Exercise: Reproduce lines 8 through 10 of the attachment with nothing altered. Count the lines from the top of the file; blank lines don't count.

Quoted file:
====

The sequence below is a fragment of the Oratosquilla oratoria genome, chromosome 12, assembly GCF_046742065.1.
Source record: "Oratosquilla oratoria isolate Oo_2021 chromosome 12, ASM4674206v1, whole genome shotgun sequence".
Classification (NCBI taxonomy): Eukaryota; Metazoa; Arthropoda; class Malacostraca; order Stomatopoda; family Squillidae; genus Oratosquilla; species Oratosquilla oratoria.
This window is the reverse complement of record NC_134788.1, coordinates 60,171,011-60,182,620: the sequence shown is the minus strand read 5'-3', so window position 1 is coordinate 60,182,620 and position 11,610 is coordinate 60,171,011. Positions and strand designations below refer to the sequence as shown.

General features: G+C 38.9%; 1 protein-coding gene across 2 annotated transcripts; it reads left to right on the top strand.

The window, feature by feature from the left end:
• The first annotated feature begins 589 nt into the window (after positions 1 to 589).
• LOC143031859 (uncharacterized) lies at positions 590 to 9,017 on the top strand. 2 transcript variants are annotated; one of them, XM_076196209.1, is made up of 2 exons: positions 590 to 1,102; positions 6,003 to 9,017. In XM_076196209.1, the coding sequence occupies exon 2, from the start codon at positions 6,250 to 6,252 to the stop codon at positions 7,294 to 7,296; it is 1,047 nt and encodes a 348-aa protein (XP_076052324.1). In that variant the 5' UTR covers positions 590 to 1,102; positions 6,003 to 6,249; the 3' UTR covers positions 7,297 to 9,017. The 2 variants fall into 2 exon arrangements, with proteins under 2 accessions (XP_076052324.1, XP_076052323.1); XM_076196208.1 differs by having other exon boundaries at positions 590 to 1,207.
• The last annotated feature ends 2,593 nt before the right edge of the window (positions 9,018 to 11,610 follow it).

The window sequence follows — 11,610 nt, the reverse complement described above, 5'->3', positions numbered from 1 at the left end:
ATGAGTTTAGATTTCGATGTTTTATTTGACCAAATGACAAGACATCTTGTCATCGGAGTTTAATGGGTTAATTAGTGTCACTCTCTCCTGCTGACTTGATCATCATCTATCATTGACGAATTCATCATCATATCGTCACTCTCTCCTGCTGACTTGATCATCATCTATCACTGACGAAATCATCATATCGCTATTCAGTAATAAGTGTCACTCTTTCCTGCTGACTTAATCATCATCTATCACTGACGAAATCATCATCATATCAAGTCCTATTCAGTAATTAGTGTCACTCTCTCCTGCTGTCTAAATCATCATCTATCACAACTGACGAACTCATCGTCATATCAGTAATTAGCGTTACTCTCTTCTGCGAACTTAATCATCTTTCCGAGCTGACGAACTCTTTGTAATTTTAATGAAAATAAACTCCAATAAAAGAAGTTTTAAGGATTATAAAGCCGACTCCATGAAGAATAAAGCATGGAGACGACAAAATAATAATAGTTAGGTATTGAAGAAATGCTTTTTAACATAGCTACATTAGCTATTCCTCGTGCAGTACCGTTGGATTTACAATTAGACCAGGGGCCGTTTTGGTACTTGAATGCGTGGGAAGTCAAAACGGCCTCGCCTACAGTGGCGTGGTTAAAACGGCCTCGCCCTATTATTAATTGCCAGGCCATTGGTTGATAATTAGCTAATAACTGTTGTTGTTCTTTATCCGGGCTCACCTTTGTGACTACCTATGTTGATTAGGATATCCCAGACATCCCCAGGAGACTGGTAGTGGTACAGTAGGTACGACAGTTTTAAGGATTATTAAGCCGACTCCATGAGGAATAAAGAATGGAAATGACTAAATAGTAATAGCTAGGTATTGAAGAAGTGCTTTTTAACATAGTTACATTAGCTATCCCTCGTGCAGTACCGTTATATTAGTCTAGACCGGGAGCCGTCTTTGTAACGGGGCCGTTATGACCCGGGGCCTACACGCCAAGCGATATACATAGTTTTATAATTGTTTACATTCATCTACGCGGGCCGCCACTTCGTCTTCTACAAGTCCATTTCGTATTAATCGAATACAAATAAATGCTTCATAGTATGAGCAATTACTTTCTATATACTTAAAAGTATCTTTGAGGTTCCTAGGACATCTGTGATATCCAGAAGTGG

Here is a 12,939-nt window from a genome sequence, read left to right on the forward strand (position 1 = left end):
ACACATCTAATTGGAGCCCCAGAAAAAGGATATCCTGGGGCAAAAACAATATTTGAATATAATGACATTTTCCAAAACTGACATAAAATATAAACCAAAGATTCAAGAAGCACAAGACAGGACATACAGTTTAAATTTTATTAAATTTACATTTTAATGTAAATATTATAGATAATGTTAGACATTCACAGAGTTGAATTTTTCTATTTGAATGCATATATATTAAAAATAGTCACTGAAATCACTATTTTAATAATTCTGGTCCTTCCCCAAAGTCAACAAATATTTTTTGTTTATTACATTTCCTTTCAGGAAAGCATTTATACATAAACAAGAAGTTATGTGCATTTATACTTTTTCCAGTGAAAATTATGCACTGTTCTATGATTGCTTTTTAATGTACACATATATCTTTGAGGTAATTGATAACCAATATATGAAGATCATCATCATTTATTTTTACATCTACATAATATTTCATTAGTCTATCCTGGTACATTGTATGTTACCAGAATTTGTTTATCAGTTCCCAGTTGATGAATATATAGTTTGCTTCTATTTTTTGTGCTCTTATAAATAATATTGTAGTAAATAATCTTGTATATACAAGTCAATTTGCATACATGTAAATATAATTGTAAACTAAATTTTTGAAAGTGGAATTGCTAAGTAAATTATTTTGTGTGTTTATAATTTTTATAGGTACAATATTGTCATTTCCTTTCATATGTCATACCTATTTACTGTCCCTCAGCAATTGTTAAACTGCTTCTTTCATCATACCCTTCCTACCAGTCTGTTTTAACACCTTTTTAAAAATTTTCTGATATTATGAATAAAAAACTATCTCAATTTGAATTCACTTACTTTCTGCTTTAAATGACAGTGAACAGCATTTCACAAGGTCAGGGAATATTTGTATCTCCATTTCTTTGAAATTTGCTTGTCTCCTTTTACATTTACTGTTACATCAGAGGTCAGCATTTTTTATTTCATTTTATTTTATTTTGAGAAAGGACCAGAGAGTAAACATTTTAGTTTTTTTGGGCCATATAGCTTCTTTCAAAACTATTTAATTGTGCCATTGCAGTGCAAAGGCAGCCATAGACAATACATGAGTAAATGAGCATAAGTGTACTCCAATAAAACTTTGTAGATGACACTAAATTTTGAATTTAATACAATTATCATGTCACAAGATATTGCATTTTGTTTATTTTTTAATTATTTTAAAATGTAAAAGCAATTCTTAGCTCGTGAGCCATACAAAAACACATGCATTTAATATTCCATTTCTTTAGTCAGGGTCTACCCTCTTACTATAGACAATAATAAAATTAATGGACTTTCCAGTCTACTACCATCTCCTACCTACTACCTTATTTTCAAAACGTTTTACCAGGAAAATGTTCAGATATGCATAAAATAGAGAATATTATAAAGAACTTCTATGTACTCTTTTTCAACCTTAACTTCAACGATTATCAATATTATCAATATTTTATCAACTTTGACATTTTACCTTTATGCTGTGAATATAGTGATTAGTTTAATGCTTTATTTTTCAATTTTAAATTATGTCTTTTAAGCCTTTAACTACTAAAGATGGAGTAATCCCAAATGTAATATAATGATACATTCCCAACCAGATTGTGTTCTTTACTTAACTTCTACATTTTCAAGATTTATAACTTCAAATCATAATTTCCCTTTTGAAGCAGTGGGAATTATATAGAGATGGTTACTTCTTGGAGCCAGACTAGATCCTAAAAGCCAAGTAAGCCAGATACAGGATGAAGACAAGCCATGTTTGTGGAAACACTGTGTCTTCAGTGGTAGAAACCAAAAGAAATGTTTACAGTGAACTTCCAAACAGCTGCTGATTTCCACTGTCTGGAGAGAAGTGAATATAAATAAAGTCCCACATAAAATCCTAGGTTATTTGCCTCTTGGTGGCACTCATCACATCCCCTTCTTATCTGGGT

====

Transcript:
• LOC143031859 (uncharacterized) lies at positions 590 to 9,017 on the top strand. 2 transcript variants are annotated; one of them, XM_076196209.1, is made up of 2 exons: positions 590 to 1,102; positions 6,003 to 9,017. In XM_076196209.1, the coding sequence occupies exon 2, from the start codon at positions 6,250 to 6,252 to the stop codon at positions 7,294 to 7,296; it is 1,047 nt and encodes a 348-aa protein (XP_076052324.1). In that variant the 5' UTR covers positions 590 to 1,102; positions 6,003 to 6,249; the 3' UTR covers positions 7,297 to 9,017. The 2 variants fall into 2 exon arrangements, with proteins under 2 accessions (XP_076052324.1, XP_076052323.1); XM_076196208.1 differs by having other exon boundaries at positions 590 to 1,207.
• The last annotated feature ends 2,593 nt before the right edge of the window (positions 9,018 to 11,610 follow it).

The window sequence follows — 11,610 nt, the reverse complement described above, 5'->3', positions numbered from 1 at the left end: